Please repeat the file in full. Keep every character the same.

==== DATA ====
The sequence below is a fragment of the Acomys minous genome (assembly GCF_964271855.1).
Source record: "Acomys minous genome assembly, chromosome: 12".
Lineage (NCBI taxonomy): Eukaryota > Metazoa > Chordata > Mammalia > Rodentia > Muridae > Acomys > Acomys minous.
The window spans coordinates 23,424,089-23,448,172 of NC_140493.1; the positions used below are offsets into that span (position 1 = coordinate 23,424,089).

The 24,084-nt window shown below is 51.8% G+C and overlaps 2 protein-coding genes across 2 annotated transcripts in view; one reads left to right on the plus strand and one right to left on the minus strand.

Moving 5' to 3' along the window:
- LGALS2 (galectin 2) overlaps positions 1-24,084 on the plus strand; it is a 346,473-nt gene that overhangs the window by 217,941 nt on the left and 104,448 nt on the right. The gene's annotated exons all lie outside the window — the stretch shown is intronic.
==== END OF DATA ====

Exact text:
The sequence below is a fragment of the Acomys minous genome (assembly GCF_964271855.1).
Source record: "Acomys minous genome assembly, chromosome: 12".
Lineage (NCBI taxonomy): Eukaryota > Metazoa > Chordata > Mammalia > Rodentia > Muridae > Acomys > Acomys minous.
The window spans coordinates 23,424,089-23,448,172 of NC_140493.1; the positions used below are offsets into that span (position 1 = coordinate 23,424,089).

The 24,084-nt window shown below is 51.8% G+C and overlaps 2 protein-coding genes across 2 annotated transcripts in view; one reads left to right on the plus strand and one right to left on the minus strand.

Moving 5' to 3' along the window:
- LGALS2 (galectin 2) overlaps positions 1-24,084 on the plus strand; it is a 346,473-nt gene that overhangs the window by 217,941 nt on the left and 104,448 nt on the right. The gene's annotated exons all lie outside the window — the stretch shown is intronic.